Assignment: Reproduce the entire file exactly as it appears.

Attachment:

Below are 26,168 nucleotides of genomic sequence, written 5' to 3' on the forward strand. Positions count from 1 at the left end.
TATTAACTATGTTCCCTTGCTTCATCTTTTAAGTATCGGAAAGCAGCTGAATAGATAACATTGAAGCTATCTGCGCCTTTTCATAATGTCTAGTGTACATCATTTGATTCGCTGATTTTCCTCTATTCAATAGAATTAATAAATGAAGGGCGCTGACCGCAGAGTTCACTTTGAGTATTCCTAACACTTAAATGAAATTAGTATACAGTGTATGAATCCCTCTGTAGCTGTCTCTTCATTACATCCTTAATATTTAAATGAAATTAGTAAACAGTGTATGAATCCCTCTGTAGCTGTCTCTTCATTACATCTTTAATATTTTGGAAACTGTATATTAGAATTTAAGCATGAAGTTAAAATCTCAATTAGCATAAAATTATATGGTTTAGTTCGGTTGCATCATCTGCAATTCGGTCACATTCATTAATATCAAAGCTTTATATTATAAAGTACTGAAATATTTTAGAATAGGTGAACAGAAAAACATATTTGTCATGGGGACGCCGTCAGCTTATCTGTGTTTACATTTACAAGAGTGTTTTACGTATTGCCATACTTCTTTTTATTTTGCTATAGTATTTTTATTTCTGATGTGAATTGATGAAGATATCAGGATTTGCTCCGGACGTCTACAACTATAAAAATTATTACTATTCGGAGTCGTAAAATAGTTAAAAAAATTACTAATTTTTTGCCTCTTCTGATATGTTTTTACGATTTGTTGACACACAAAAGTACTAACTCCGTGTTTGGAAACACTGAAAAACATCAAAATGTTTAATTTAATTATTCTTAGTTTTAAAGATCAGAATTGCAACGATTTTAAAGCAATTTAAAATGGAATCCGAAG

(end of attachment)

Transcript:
Below are 26,168 nucleotides of genomic sequence, written 5' to 3' on the forward strand. Positions count from 1 at the left end.
TATTAACTATGTTCCCTTGCTTCATCTTTTAAGTATCGGAAAGCAGCTGAATAGATAACATTGAAGCTATCTGCGCCTTTTCATAATGTCTAGTGTACATCATTTGATTCGCTGATTTTCCTCTATTCAATAGAATTAATAAATGAAGGGCGCTGACCGCAGAGTTCACTTTGAGTATTCCTAACACTTAAATGAAATTAGTATACAGTGTATGAATCCCTCTGTAGCTGTCTCTTCATTACATCCTTAATATTTAAATGAAATTAGTAAACAGTGTATGAATCCCTCTGTAGCTGTCTCTTCATTACATCTTTAATATTTTGGAAACTGTATATTAGAATTTAAGCATGAAGTTAAAATCTCAATTAGCATAAAATTATATGGTTTAGTTCGGTTGCATCATCTGCAATTCGGTCACATTCATTAATATCAAAGCTTTATATTATAAAGTACTGAAATATTTTAGAATAGGTGAACAGAAAAACATATTTGTCATGGGGACGCCGTCAGCTTATCTGTGTTTACATTTACAAGAGTGTTTTACGTATTGCCATACTTCTTTTTATTTTGCTATAGTATTTTTATTTCTGATGTGAATTGATGAAGATATCAGGATTTGCTCCGGACGTCTACAACTATAAAAATTATTACTATTCGGAGTCGTAAAATAGTTAAAAAAATTACTAATTTTTTGCCTCTTCTGATATGTTTTTACGATTTGTTGACACACAAAAGTACTAACTCCGTGTTTGGAAACACTGAAAAACATCAAAATGTTTAATTTAATTATTCTTAGTTTTAAAGATCAGAATTGCAACGATTTTAAAGCAATTTAAAATGGAATCCGAAG